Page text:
I have not broken any rules, insists Callely
Published 25/06/2010 | 15:54
Senator Ivor Callely insisted today he had not broken any expenses rules - but vowed to cough up the money if he was proved wrong.
At a public Seanad meeting over his €81,000 travel and overnight claims, the ex-Dublin North Central TD said he had moved to his Cork holiday home in 2007 after the shock of losing his Dail position.
The Fianna Fail Senator, who resigned as junior transport minister in 2005 following controversy over renovations on his Clontarf home, said the scandal and subsequent loss of his seat had been a traumatic experience.
"As far as I was concerned I was hung for a non-hanging offence," he said.
"I felt I needed to spend more time away from my political constituency to reflect on my career and consider what options were open to me."
During almost three hours of intense questioning the Senator insisted his invoices stacked up, but claimed the old expenses regime contained a number of anomalies.
He told the Seanad committee on members' interests he tried on a number of occasions to have his living arrangements - which alternated between west Cork and Dublin - reflected in his expenses and claimed he sought guidance on the rules covering places of residence.
Mr Callely said he attempted to change his normal place of residence last May and was informed he could not do so until this year.
He also said he did not claim full expenses in 2008 and 2009, when he was spending more time in the capital.
"I think you will find looking at the facts that I've been very open and honest and I've taken every reasonable action available," he added.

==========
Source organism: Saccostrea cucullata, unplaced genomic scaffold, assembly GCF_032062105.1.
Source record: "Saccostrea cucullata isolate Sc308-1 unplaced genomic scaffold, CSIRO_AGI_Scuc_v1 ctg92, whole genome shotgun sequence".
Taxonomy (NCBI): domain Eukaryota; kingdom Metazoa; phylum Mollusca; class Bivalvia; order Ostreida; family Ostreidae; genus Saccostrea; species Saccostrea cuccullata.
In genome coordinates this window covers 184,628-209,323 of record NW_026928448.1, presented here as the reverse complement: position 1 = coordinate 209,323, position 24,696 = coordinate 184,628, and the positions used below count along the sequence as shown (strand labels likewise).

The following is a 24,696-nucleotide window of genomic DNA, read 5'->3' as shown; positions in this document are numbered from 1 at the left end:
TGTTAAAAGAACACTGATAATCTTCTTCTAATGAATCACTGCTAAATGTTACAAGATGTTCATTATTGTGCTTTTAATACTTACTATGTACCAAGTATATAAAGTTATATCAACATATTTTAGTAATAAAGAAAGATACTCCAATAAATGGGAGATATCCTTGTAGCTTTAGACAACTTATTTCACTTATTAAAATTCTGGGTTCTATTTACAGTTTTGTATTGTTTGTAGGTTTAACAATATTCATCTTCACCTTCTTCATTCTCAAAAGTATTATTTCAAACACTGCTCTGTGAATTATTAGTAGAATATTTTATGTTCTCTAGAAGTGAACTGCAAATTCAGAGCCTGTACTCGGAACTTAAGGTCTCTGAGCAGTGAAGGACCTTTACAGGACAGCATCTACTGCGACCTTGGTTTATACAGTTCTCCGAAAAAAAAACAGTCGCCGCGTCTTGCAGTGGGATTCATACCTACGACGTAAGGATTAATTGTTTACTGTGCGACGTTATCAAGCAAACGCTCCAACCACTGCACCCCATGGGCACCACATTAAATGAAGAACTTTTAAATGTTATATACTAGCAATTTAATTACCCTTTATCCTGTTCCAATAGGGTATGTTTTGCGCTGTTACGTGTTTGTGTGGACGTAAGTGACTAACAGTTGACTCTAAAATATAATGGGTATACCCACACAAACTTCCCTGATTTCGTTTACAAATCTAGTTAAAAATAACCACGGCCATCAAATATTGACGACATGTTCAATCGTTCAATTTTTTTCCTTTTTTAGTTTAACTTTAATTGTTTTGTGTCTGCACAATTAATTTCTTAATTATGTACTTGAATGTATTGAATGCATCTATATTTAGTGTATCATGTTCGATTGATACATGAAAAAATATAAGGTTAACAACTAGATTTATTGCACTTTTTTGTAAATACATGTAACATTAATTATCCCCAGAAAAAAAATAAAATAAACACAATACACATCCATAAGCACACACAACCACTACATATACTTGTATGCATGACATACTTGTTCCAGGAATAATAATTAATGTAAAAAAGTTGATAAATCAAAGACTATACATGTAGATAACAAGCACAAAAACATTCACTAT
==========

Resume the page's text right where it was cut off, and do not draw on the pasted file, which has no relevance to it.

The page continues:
"I don't believe I have received any monies that are due to be reimbursed, but if they are I will do so."
The Senator, who is still registered to vote in Dublin, claimed he didn't make public how long he was spending at the home in picturesque Kilcrohane, west Cork because he wanted to protect his family.
When asked why his website still stated that he lived in the capital, Mr Callely said he wanted to keep up his political image in his former constituency.
"In hindsight perhaps this is a matter that I should have handled differently and I apologise for that," he said.
"Maybe I shouldn't have continued with my constituency office in Killester, maybe I should have equally put my new residence in west Cork on my website and said I'm shutting up shop in Dublin North Central, but that's not the response that I wanted to put out.
"I now realise that there's more to life than 24/7 politics and on reflection maybe family should come first at all times.
"It was for that basis that I was protecting them."
Mr Callely, who resigned the Fianna Fail party whip earlier this month, could face a month's suspension from the Seanad if he is found in breach of regulations.
No stranger to controversy, the Senator lost his post in the Cabinet in 2005 after it emerged John Paul Construction had paid for the painting of the Senator's home in Clontarf during the early 1990s.
The construction company paid sub-contractor Philip Lambert directly and the connections brought an end to Mr Callely's junior ministerial career.
The Senator was also embroiled in a garda investigation after his yacht was allegedly involved in a hit-and-run in Baltimore harbour, off Cork.
His boat Serendipity II reportedly collided with two vessels and caused €40,000 worth of damage.
It is understood he was tracked down, helped with inquiries and passed on his insurance details.